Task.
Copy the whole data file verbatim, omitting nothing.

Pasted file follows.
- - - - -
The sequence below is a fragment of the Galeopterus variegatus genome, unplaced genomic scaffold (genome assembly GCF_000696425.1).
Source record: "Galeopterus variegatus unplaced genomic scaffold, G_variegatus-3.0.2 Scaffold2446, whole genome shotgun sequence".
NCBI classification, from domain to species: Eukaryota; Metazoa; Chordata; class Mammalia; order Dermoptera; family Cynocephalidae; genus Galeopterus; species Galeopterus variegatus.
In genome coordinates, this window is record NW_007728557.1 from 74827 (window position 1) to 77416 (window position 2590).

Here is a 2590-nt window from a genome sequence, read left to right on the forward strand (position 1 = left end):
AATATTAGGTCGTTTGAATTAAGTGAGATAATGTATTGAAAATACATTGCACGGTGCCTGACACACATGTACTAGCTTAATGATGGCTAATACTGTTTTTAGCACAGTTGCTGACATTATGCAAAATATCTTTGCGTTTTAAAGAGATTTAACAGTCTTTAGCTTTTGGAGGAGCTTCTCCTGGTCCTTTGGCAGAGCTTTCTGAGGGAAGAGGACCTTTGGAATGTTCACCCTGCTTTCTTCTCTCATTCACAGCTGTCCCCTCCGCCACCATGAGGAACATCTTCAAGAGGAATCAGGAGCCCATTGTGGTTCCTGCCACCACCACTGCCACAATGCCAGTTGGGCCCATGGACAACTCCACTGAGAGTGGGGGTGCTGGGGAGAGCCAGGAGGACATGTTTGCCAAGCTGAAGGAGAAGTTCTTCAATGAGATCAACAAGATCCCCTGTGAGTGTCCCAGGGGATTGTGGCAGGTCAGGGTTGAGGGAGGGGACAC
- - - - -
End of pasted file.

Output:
The sequence below is a fragment of the Galeopterus variegatus genome, unplaced genomic scaffold (genome assembly GCF_000696425.1).
Source record: "Galeopterus variegatus unplaced genomic scaffold, G_variegatus-3.0.2 Scaffold2446, whole genome shotgun sequence".
NCBI classification, from domain to species: Eukaryota; Metazoa; Chordata; class Mammalia; order Dermoptera; family Cynocephalidae; genus Galeopterus; species Galeopterus variegatus.
In genome coordinates, this window is record NW_007728557.1 from 74827 (window position 1) to 77416 (window position 2590).

Here is a 2590-nt window from a genome sequence, read left to right on the forward strand (position 1 = left end):
AATATTAGGTCGTTTGAATTAAGTGAGATAATGTATTGAAAATACATTGCACGGTGCCTGACACACATGTACTAGCTTAATGATGGCTAATACTGTTTTTAGCACAGTTGCTGACATTATGCAAAATATCTTTGCGTTTTAAAGAGATTTAACAGTCTTTAGCTTTTGGAGGAGCTTCTCCTGGTCCTTTGGCAGAGCTTTCTGAGGGAAGAGGACCTTTGGAATGTTCACCCTGCTTTCTTCTCTCATTCACAGCTGTCCCCTCCGCCACCATGAGGAACATCTTCAAGAGGAATCAGGAGCCCATTGTGGTTCCTGCCACCACCACTGCCACAATGCCAGTTGGGCCCATGGACAACTCCACTGAGAGTGGGGGTGCTGGGGAGAGCCAGGAGGACATGTTTGCCAAGCTGAAGGAGAAGTTCTTCAATGAGATCAACAAGATCCCCTGTGAGTGTCCCAGGGGATTGTGGCAGGTCAGGGTTGAGGGAGGGGACAC